Let me also say that I am not the least bit upset with Dreamspinner Press. MM Romance is what they’re about, and I don’t expect them to make an exception for me. And if they did, their loyal readers would probably complain–loudly, about the absence of romance in my book. Doubt it? Just read a few of the reviews of my first novel on Goodreads. Working with the folks at Dreamspinner has been a pleasure, I’m proud to be with them, and I hope they’ll publish future novels of mine.

So after I got the rejection, I immediately emailed several of my writer friends for thoughts on what I should do. One of the women in my group came up with an excellent solution that would require a massive rewrite. But I love the story just the way it is. Yeah, I can change it up. But before I take the time and effort to do so, I wanted to see about other options.

Several of my writer pals said, unless it’s a romance, getting a book featuring gay characters published is impossible.  Let me count the ways this pisses me off. Unless we’re falling in and out of bed with Mr. Right, nobody is interested in the lives of gay men? The only thing we’re good for is titillating love stories? So a guy who is currently not involved with anyone or really even interested in dating is of no interest to readers of fiction. Imagine the outcry if female characters were only acceptable in bodice rippers.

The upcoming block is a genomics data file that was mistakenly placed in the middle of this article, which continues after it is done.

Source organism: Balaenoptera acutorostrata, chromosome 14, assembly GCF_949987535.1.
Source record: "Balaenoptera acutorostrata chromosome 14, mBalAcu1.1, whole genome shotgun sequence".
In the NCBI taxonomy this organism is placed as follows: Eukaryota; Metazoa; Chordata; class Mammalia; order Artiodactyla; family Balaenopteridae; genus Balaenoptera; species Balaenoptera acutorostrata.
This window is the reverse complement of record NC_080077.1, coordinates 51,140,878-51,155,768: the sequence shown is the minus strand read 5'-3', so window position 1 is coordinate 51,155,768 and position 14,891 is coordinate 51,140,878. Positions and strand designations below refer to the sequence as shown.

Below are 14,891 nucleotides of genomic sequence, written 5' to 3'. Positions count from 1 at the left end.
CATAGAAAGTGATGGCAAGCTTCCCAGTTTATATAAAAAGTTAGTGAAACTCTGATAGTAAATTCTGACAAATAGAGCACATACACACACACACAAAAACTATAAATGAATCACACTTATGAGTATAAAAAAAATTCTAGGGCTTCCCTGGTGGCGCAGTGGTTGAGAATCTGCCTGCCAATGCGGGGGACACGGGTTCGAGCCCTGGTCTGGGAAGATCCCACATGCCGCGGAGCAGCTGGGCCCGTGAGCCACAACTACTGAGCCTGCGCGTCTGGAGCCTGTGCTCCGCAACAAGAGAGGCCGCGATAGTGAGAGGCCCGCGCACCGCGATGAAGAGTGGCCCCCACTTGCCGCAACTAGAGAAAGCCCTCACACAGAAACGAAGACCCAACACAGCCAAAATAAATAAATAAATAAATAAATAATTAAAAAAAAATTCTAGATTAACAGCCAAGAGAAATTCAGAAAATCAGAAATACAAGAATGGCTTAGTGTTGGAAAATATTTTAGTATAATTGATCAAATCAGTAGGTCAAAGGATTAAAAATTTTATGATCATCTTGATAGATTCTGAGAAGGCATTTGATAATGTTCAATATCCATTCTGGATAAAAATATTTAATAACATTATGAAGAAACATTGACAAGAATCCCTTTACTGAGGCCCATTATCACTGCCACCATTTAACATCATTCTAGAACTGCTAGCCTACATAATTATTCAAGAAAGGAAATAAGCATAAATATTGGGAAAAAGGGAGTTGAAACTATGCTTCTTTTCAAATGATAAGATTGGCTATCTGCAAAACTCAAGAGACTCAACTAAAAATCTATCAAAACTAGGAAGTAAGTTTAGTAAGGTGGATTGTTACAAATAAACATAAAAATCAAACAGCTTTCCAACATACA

Yesterday I sent the manuscript to a different publisher. A writer pal of mine knows the owner, and talked with her about After Christmas Eve. They publish primarily MM romance, but she said a well-written, ripping good story is the key factor in her decision to publish a novel. And whether they accept it or not, I’ll get a professional evaluation of the manuscript within 90 days that will come in very handy if I end up rewriting the story.

That gives me three months to focus on my third novel (fourth if you count the memoir). I’m 30,000 words into it–an as yet untitled coming out/coming of age story that is all romance. There are no serial killers or dead bodies anywhere in it. The few people who have seen drafts say it’s my best writing yet.

When you write novels, rejections come with the territory. Some “thanks, but this isn’t for us” messages are harder to take than others. Coming from the head lady with an invitation to resubmit says, “this isn’t for us–but it could be.” And for now, that’s good enough for me. I’ll keep you posted on any further developments.

Thanks for stopping by,


2 responses to “Dealing with Rejection”

  1. Rejection is perhaps THE hardest thing for a new writer to deal with. Crusty old veterans wince at it, too. Your attitude is the best one, though. A rejection is also an opportunity to submit to someplace *better*, as in better suited, more excited about your work. I’ve been rejected plenty and each time I turned around and found a home for the story that ended up being perfect for it. Looking back, I can say the rejections did me a favor, but no rejection ever feels like a favor at the time.